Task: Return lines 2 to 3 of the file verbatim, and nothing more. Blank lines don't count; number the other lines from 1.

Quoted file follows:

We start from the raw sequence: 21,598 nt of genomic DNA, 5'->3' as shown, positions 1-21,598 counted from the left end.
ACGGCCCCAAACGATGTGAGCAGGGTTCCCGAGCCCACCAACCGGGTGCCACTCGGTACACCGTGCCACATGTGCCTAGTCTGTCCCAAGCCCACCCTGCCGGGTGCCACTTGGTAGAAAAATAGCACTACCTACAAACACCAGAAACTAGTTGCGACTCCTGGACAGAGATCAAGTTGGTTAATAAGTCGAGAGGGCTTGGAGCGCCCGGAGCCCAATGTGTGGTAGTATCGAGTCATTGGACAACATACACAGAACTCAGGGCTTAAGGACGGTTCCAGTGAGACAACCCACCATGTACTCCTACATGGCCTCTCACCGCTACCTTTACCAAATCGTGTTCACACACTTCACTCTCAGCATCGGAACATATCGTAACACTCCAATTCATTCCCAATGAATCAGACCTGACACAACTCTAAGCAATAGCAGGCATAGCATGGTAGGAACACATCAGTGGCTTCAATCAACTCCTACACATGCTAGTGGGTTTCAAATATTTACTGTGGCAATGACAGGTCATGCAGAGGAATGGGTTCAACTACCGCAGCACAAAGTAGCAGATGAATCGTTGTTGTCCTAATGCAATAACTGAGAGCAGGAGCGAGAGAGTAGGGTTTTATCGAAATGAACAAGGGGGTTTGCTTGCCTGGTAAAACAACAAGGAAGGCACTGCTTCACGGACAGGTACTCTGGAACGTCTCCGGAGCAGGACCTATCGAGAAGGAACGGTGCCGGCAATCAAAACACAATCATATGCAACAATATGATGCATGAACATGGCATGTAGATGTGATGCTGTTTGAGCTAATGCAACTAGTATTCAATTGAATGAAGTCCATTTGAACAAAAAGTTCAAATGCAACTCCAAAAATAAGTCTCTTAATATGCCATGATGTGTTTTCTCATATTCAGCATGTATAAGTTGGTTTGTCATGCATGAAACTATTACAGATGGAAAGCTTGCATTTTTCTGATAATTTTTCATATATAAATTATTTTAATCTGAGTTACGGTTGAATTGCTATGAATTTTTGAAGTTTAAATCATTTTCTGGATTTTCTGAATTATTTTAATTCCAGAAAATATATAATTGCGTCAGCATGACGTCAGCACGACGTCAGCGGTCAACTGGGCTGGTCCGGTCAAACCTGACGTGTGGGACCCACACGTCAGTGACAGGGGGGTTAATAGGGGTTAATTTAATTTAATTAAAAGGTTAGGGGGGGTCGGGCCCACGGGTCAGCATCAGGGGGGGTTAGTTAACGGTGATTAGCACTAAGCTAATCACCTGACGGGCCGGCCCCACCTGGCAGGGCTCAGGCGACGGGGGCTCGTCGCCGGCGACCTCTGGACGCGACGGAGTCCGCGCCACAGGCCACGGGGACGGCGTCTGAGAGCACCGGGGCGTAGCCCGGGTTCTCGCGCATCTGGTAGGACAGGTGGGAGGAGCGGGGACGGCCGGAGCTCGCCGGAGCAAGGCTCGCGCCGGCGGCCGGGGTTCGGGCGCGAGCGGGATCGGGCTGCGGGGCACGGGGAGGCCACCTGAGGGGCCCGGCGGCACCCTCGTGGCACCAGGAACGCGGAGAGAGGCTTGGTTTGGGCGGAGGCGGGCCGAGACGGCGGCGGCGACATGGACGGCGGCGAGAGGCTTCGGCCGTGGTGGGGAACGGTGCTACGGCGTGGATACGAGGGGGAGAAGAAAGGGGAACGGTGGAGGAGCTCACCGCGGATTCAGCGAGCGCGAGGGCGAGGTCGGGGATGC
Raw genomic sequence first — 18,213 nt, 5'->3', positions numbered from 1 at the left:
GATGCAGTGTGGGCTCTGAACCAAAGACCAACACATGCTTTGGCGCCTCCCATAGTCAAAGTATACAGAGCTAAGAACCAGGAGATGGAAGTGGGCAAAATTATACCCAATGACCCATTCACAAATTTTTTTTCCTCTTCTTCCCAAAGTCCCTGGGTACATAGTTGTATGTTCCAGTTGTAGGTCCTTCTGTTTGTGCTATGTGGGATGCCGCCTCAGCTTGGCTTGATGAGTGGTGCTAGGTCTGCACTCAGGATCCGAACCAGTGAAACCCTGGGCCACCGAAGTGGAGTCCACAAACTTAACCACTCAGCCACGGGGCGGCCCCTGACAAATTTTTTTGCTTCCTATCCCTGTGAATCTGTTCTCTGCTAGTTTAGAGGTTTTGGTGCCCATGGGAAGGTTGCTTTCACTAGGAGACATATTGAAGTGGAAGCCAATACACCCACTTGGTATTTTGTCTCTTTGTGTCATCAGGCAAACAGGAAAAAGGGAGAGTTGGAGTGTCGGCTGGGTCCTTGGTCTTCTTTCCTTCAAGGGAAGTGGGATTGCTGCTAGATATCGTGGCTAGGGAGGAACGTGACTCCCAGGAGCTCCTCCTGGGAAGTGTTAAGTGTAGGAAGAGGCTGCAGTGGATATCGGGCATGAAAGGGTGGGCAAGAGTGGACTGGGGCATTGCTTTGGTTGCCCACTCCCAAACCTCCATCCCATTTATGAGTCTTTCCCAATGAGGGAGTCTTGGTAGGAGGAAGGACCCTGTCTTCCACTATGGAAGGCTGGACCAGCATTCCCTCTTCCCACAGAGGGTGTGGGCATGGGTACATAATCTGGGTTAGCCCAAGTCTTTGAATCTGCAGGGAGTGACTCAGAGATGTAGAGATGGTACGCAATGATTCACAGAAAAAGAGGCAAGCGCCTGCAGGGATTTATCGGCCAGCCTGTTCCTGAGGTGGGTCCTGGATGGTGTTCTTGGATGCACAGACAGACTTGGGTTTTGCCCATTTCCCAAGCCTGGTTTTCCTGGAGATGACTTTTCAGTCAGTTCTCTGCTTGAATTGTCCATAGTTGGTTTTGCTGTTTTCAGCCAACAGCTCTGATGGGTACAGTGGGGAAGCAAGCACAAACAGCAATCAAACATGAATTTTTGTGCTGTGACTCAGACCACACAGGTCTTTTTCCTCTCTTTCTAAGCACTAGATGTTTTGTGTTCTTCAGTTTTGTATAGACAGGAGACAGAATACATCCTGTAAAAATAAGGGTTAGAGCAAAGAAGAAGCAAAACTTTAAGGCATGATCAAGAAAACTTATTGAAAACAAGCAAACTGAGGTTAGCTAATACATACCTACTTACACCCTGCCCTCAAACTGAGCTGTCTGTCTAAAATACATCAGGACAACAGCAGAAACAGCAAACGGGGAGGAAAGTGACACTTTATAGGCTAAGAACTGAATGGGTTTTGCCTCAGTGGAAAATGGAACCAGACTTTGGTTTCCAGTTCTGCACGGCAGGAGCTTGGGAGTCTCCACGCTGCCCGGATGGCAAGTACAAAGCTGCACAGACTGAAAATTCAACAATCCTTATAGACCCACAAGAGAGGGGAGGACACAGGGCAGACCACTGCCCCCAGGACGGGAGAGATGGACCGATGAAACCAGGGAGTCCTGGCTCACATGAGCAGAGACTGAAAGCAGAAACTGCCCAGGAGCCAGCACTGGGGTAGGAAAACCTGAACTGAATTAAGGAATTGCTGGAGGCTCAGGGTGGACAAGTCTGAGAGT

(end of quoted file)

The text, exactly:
ACGGCCCCAAACGATGTGAGCAGGGTTCCCGAGCCCACCAACCGGGTGCCACTCGGTACACCGTGCCACATGTGCCTAGTCTGTCCCAAGCCCACCCTGCCGGGTGCCACTTGGTAGAAAAATAGCACTACCTACAAACACCAGAAACTAGTTGCGACTCCTGGACAGAGATCAAGTTGGTTAATAAGTCGAGAGGGCTTGGAGCGCCCGGAGCCCAATGTGTGGTAGTATCGAGTCATTGGACAACATACACAGAACTCAGGGCTTAAGGACGGTTCCAGTGAGACAACCCACCATGTACTCCTACATGGCCTCTCACCGCTACCTTTACCAAATCGTGTTCACACACTTCACTCTCAGCATCGGAACATATCGTAACACTCCAATTCATTCCCAATGAATCAGACCTGACACAACTCTAAGCAATAGCAGGCATAGCATGGTAGGAACACATCAGTGGCTTCAATCAACTCCTACACATGCTAGTGGGTTTCAAATATTTACTGTGGCAATGACAGGTCATGCAGAGGAATGGGTTCAACTACCGCAGCACAAAGTAGCAGATGAATCGTTGTTGTCCTAATGCAATAACTGAGAGCAGGAGCGAGAGAGTAGGGTTTTATCGAAATGAACAAGGGGGTTTGCTTGCCTGGTAAAACAACAAGGAAGGCACTGCTTCACGGACAGGTACTCTGGAACGTCTCCGGAGCAGGACCTATCGAGAAGGAACGGTGCCGGCAATCAAAACACAATCATATGCAACAATATGATGCATGAACATGGCATGTAGATGTGATGCTGTTTGAGCTAATGCAACTAGTATTCAATTGAATGAAGTCCATTTGAACAAAAAGTTCAAATGCAACTCCAAAAATAAGTCTCTTAATATGCCATGATGTGTTTTCTCATATTCAGCATGTATAAGTTGGTTTGTCATGCATGAAACTATTACAGATGGAAAGCTTGCATTTTTCTGATAATTTTTCATATATAAATTATTTTAATCTGAGTTACGGTTGAATTGCTATGAATTTTTGAAGTTTAAATCATTTTCTGGATTTTCTGAATTATTTTAATTCCAGAAAATATATAATTGCGTCAGCATGACGTCAGCACGACGTCAGCGGTCAACTGGGCTGGTCCGGTCAAACCTGACGTGTGGGACCCACACGTCAGTGACAGGGGGGTTAATAGGGGTTAATTTAATTTAATTAAAAGGTTAGGGGGGGTCGGGCCCACGGGTCAGCATCAGGGGGGGTTAGTTAACGGTGATTAGCACTAAGCTAATCACCTGACGGGCCGGCCCCACCTGGCAGGGCTCAGGCGACGGGGGCTCGTCGCCGGCGACCTCTGGACGCGACGGAGTCCGCGCCACAGGCCACGGGGACGGCGTCTGAGAGCACCGGGGCGTAGCCCGGGTTCTCGCGCATCTGGTAGGACAGGTGGGAGGAGCGGGGACGGCCGGAGCTCGCCGGAGCAAGGCTCGCGCCGGCGGCCGGGGTTCGGGCGCGAGCGGGATCGGGCTGCGGGGCACGGGGAGGCCACCTGAGGGGCCCGGCGGCACCCTCGTGGCACCAGGAACGCGGAGAGAGGCTTGGTTTGGGCGGAGGCGGGCCGAGACGGCGGCGGCGACATGGACGGCGGCGAGAGGCTTCGGCCGTGGTGGGGAACGGTGCTACGGCGTGGATACGAGGGGGAGAAGAAAGGGGAACGGTGGAGGAGCTCACCGCGGATTCAGCGAGCGCGAGGGCGAGGTCGGGGATGC
Raw genomic sequence first — 18,213 nt, 5'->3', positions numbered from 1 at the left: